## Introduction

Propylene oxide (PO) is an important industrial intermediate that can be transformed into various commodity chemicals such as polymers, propylene glycol, polyurethane foams, propylene carbonate, and so on1,2,3. Common industrial methods of PO production include chlorohydrin process, Halcon process, directed oxidation process, and hydrogen peroxide-based process (HPPO)4. The chlorohydrin process requires abundant environmentally hazardous chlorine and produces a large amount of sludge5. The Halcon process involves autoxidation of ethylbenzene or isobutene to produce alkylhydroperoxide that acts as an oxidant to produce PO but accompanies with the substantial formation of peroxycarboxylate6,7. The directed oxidation process needs to be operated at high temperature, leading to the formation of byproducts such as acrolein and CO28,9,10. The HPPO has been restricted to manufacture PO from propylene due to the high cost and insufficient supply of H2O211,12,13. Based on the aforementioned analysis, there is an urgent demand to develop an environmentally friendly, low-cost, and simple process to achieve a highly efficient synthesis of PO.

The electrooxidation of propylene into PO has attracted particular attention. This process utilizes sustainable and abundant water as an oxygen source under ambient conditions, with pure hydrogen generated on the counter electrode simultaneously14,15,16. Moreover, the mild reaction conditions require less handling and distribution infrastructure than those are necessary for PO production17. Currently, various catalysts have been applied to the electrooxidation of propylene18,19,20. For instance, Chorkendorff et al. prepared a Pd electrode that exhibited catalytic performance for the electrooxidation of propylene21. Since Pd favored the activation of C-H bond on allyl carbon, leading to the production of acrolein, the selectivity for PO was as low as 25%. Ag-based materials preferred to activate the C=C double bond rather than methyl hydrogen (α-H) in propylene, benefiting the formation of PO8,9,22,23. Holbrook et al. reported that PO was directly obtained via the electrooxidation of propylene on a silver electrode, but suffered from low activity (<0.01 gPO m−2 h−1)24. For high yields of PO, it would be accessible if we modify Ag-based catalysts to enhance their activity.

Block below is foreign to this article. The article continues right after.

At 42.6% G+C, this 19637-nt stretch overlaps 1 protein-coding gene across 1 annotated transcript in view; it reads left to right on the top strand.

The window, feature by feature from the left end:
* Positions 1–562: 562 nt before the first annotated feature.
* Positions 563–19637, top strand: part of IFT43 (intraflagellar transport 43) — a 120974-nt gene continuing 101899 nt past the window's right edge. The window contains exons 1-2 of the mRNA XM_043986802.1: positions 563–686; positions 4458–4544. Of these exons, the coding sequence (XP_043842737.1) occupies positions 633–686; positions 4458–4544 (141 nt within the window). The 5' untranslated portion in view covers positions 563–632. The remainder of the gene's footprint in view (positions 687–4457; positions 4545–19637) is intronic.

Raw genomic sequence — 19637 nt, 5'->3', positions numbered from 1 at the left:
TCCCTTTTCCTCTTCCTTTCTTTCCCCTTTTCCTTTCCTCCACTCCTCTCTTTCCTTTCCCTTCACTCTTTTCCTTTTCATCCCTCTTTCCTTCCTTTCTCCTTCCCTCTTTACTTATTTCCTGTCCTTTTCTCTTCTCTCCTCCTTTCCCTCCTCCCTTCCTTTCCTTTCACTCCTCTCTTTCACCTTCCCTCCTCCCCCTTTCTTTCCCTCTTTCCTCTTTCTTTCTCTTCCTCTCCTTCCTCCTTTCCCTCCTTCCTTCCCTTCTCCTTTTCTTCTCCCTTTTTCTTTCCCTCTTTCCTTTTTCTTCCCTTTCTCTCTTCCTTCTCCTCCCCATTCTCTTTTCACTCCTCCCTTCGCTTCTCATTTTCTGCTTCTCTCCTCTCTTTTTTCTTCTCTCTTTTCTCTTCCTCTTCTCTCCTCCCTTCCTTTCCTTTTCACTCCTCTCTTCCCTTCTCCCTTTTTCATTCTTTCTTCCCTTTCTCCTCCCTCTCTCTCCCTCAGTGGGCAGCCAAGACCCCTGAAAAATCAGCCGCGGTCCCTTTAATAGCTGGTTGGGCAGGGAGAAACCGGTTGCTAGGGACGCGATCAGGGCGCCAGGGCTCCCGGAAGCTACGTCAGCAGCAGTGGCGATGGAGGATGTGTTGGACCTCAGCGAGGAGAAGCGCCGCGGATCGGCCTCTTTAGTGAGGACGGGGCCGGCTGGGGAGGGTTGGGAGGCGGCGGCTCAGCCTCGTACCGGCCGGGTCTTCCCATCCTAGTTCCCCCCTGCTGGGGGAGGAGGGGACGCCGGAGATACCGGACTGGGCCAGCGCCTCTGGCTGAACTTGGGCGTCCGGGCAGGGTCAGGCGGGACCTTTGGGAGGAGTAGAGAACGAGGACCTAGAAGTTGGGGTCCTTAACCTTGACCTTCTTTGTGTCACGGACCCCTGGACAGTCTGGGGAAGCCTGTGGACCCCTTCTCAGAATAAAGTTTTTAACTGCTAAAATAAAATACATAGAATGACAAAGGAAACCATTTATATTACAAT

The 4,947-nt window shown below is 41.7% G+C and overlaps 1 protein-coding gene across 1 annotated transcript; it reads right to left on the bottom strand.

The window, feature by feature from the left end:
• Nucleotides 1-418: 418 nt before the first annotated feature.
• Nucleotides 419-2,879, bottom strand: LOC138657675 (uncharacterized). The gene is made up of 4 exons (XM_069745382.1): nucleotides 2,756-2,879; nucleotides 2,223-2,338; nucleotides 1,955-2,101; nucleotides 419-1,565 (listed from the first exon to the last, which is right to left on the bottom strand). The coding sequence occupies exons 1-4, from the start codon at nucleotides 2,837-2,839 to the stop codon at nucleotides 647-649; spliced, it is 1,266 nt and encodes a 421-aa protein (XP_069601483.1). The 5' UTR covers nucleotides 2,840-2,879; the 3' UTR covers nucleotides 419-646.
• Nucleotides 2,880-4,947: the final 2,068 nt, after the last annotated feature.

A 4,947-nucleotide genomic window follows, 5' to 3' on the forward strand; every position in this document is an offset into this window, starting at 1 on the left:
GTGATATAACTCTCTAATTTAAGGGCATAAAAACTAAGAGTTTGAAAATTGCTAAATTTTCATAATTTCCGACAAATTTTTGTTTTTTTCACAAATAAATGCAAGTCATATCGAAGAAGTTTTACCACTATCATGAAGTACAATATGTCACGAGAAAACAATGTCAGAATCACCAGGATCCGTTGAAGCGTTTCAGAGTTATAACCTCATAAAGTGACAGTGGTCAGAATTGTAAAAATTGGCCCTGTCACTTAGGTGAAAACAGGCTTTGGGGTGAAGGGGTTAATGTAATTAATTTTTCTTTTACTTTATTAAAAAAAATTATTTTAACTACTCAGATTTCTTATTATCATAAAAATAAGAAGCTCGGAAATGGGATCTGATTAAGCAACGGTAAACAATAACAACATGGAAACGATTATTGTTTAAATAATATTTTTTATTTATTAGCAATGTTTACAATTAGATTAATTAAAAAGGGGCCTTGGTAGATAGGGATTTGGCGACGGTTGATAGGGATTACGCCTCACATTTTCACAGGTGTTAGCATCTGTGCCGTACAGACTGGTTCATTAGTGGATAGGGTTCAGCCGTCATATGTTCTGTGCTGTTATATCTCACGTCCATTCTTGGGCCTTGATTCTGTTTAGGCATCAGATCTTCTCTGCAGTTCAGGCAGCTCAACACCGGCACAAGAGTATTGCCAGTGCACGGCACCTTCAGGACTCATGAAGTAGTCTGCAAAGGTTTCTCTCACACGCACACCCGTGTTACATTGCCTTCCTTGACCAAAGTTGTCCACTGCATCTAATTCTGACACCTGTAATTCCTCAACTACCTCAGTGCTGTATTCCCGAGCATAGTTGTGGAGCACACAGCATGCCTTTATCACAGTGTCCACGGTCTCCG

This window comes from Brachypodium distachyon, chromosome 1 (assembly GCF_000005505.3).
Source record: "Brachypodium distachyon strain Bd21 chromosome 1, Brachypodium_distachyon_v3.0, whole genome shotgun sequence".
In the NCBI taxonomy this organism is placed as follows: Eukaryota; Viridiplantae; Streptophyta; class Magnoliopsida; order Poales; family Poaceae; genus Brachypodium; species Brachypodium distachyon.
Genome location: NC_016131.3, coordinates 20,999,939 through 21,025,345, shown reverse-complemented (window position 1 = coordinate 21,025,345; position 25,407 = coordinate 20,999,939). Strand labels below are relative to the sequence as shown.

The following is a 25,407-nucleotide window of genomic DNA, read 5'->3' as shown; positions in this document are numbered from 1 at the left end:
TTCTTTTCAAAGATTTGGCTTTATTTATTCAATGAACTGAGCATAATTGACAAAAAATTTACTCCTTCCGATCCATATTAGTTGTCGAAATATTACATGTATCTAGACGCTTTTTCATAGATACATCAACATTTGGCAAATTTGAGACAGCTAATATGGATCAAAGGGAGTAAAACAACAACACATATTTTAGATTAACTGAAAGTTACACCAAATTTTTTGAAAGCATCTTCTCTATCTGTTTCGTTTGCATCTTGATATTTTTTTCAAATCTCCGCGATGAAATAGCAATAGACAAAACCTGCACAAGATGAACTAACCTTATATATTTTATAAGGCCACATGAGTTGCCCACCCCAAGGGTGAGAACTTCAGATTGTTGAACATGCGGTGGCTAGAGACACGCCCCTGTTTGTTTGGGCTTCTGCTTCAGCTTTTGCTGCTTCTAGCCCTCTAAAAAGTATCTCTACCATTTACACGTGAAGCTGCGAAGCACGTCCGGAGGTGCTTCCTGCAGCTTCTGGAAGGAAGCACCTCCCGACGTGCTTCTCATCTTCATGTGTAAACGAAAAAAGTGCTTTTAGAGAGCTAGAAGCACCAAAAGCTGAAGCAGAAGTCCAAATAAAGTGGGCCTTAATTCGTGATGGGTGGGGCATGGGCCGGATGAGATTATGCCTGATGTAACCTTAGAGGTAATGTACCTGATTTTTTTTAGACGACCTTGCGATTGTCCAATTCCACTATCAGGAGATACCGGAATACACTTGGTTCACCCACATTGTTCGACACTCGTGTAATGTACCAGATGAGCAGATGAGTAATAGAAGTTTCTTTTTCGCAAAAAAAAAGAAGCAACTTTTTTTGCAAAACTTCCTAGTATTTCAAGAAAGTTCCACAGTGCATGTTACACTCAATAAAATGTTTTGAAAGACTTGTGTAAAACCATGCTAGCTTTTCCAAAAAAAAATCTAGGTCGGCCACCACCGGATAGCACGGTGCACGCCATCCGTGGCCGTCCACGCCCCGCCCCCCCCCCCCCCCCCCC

A typical route to engineer the structures of Ag-based catalysts is based on regulating the exposed facets. The catalytic performance for the electrooxidation of propylene can be described by the adsorption energies of propylene (Eads.Pr*) and oxygen species (Eads.O*)25,26,27. Since Eads.Pr* and Eads.O* are sensitive to the facets, optimizing the catalytic performance requires the construction of uniform facets. Ideal facets should exhibit specific density of states (DOS) that properly overlap with the p orbitals of adsorbed propylene (Pr*) and oxygen species. Moreover, breaking the symmetric π bonding for the activation of C=C double bond demands the degree of propylene polarization that is also dependent on the facets. Therefore, fabricating uniform facets of Ag-based catalysts that are optimized by adjusting the DOS and propylene polarization serves as a promising way to promote the catalytic performance for the electrooxidation of propylene.

Herein, we developed highly efficient electrocatalysts of Ag3PO4 cubes that performed a high yield rate of PO production for the electrooxidation of propylene. Three types of Ag3PO4 crystals enclosed by (100), (110), and (111) facets were fabricated, including Ag3PO4 cubes, rhombic dodecahedra, and tetrahedra, respectively. During the electrooxidation of propylene, Ag3PO4 cubes exhibited the highest yield rate of 5.3 gPO m−2 h−1 in 0.1 M phosphate buffer solution (PBS) at 2.4 V versus reversible hydrogen electrode (vs RHE), which was 1.6 and 2.5 times higher than those over Ag3PO4 rhombic dodecahedra and tetrahedra, respectively. Based on density functional theory (DFT) calculations, the formation of bidentate CH3CHCH2OH* (PrOH*) intermediate from Pr* and *OH was the rate-determining step (RDS). The activation barrier for the formation of PrOH* on (100) facets was 1.27 eV, which was lower than those on (110) and (111) facets of Ag3PO4. The lowered Eads.Pr* and adsorption energies of OH (Eads.OH*) over Ag3PO4 cubes were favorable to the activation of propylene, resulting in the enhanced activity relative to Ag3PO4 rhombic dodecahedra and tetrahedra.

## Results

### Preparation and characterization of Ag3PO4 crystals